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Pretrial Detainee’s First Amendment Retaliation Claim Survives Summary Judgment

Pretrial Detainee’s First Amendment Retaliation Claim Survives Summary Judgment

by David M. Reutter

In a December 26, 2013 decision, the Eighth Circuit Court of Appeals reversed a district court’s grant of summary judgment, holding that a former pretrial detainee had presented sufficient evidence that he was subjected to retaliation for filing grievances and a lawsuit.

Randy G. Spencer filed suit alleging a First Amendment claim related to his stay at the Jackson County Detention Center (JCDC) in Missouri. When he entered the JCDC in January 2005 he faced multiple charges, including tampering with a motor vehicle, assaulting a police officer, theft and resisting arrest.

Despite those charges and a prior criminal record, Spencer was approved for and assigned to the Inmate Worker Program (IWP), also known as the trustee program. The IWP not only provided special privileges such as late nights, contact visits, movies, sodas, popcorn and extra food for kitchen workers, it also paid detainees for each shift worked.

Spencer was commended by the program’s supervisor, Margo Carter. He was reentered in the IWP after completing a substance abuse treatment program, and remained in the IWP until he was released from jail. In 2006, Spencer filed a lawsuit against Carter and other JCDC employees, alleging he received inadequate medical and dental care at the facility and faced retaliation by Carter.

Spencer returned to the JCDC in October 2009 on a theft charge. He was again approved for the IWP. About 10 days later, he saw Carter and apologized for filing the lawsuit against her. After a “few seconds,” she advised him that he was being terminated from the IWP.

The next day, Spencer filed a request for administrative remedy, known as a JPO, which is required before filing a formal grievance. Carter denied his request to return to the trustee program due to his “past charges, behavior and actions.”

Spencer then filed several other JPOs and requested grievance forms from his case manager, Gale Anthony. He made repeated requests which were denied, and Anthony had him moved to another unit with “younger, aggressive inmates.” His new case manager, Brenda Williams, advised him that he “wasn’t going to get any grievance forms.” Spencer filed suit and the district court granted summary judgment to Carter, Anthony and Williams.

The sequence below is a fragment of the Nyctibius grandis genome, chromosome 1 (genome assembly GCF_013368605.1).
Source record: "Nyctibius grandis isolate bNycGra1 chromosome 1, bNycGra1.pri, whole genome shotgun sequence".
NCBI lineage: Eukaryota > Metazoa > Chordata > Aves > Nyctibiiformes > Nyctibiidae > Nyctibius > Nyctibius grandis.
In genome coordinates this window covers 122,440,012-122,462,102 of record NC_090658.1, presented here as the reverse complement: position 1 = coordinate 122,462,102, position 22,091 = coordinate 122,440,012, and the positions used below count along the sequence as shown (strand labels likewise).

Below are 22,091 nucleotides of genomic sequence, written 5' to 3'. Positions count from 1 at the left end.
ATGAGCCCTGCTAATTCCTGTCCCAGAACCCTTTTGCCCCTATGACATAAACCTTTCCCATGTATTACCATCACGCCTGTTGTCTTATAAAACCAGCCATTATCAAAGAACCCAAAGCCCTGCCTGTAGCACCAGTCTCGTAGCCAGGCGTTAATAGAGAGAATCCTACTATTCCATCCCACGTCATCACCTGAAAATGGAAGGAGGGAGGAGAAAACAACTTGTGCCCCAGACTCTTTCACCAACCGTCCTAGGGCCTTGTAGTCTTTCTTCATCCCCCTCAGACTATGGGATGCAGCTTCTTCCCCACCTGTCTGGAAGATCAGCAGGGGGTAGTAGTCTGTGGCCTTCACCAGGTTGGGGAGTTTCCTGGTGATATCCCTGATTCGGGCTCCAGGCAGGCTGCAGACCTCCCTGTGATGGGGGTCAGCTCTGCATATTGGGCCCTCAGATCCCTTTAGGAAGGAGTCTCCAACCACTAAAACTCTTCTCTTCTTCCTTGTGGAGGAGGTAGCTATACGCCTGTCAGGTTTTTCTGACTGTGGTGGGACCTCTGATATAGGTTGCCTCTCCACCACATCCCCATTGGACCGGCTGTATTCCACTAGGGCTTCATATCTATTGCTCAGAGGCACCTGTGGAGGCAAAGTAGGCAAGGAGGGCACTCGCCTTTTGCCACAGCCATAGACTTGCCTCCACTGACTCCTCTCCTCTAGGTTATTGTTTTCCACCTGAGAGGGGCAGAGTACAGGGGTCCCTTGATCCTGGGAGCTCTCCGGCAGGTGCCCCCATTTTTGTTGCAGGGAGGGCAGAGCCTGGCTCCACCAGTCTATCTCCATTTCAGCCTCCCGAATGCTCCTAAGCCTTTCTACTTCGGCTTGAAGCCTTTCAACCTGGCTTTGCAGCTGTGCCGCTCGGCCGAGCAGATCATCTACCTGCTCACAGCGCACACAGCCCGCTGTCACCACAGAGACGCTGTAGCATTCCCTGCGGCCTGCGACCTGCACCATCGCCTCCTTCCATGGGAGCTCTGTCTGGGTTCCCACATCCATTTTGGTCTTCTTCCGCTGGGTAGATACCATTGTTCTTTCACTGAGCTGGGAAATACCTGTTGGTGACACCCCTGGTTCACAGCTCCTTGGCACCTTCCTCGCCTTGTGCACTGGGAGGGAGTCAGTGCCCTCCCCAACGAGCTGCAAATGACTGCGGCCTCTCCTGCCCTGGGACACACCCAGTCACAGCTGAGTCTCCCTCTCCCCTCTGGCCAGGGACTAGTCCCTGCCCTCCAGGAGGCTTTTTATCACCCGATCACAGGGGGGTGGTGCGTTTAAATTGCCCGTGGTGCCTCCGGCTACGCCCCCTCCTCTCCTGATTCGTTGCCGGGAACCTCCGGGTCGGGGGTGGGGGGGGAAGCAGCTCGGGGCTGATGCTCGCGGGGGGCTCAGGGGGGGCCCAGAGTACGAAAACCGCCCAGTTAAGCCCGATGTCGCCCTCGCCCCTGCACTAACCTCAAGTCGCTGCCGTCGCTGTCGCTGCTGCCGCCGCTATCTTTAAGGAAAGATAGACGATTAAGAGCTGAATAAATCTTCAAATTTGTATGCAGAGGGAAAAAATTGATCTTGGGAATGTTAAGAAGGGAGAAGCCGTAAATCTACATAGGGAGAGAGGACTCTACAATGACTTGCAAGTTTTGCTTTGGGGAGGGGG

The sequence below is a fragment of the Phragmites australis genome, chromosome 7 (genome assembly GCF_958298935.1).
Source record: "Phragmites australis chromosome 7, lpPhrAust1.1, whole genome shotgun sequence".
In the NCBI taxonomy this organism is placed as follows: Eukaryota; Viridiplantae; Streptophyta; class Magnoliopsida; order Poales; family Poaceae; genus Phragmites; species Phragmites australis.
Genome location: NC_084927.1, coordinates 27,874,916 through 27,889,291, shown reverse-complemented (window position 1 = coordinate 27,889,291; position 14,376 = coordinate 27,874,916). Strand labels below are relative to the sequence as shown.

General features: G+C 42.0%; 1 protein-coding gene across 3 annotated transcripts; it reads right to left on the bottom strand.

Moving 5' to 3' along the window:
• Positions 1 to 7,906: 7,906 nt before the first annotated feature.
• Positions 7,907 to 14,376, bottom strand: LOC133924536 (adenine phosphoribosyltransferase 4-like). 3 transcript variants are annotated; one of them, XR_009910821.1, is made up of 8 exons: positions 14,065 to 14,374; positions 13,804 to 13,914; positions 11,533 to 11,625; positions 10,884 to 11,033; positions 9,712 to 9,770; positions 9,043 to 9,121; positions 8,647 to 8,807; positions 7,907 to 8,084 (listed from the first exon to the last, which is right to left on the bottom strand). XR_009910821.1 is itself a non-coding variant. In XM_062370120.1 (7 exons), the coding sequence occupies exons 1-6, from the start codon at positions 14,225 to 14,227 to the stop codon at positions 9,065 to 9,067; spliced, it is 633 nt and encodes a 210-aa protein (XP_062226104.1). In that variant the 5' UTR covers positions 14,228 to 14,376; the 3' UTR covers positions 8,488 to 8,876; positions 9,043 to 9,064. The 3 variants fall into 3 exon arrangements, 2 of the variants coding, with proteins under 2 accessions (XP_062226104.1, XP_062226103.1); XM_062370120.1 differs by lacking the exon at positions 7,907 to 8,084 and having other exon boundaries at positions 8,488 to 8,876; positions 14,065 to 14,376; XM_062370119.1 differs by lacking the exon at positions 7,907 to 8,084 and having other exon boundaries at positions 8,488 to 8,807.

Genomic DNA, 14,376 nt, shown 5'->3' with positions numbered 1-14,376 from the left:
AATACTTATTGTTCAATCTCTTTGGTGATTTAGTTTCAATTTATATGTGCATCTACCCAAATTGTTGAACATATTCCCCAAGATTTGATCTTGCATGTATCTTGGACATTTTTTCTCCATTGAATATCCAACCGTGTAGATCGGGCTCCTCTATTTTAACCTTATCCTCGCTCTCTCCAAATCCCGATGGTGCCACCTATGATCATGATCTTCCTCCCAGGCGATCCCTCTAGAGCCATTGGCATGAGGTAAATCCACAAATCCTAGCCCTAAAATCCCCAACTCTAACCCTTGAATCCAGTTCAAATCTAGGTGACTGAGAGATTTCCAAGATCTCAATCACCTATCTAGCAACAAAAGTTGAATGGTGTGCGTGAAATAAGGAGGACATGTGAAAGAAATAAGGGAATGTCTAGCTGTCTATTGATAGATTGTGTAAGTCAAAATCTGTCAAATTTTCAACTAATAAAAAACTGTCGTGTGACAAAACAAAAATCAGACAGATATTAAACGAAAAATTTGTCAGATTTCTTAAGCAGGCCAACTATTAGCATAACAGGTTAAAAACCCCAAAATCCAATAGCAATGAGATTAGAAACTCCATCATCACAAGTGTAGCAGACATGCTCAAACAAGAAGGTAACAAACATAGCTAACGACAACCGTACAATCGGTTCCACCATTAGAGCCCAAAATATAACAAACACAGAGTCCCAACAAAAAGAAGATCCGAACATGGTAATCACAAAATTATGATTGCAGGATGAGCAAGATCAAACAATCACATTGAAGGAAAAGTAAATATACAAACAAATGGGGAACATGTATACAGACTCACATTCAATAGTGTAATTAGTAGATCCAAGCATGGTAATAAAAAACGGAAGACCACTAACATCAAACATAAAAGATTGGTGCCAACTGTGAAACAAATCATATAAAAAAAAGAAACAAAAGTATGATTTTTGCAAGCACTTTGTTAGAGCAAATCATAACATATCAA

On appeal, the Eighth Circuit held the district court had erred, noting that “In order to demonstrate retaliation in violation of the First Amendment under 42 U.S.C. § 1983, Spencer must ‘show (1) he engaged in a protected activity, (2) the government official took adverse action against him that would chill a person of ordinary firmness from continuing in the activity, and (3) the adverse action was motivated at least in part by the exercise of the protected activity.’”

As to the claim against Carter, the appellate court wrote that she had not “explained how Spencer became disqualified from the trustee program when his record was essentially the same as when he entered it originally in 2005.” She did not claim he had a disqualifying offense, nor did she present “evidence that Spencer’s record changed between his October 2009 approval for the trustee program and his later removal from that program.” Thus, a jury could conclude his lawsuit against her was the motivating factor for his termination from the IWP.

A jury could also conclude the actions of Anthony and Williams were motivated by retaliation for Spencer’s efforts to file grievances. The Court of Appeals therefore reversed the district court’s grant of summary judgment. Following remand the defendants filed a renewed motion for summary judgment on April 22, 2014, which remains pending. See: Spencer v. Jackson County, Missouri, 738 F.3d 907 (8th Cir. 2013).

 

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Spencer v. Jackson County, Missouri


 

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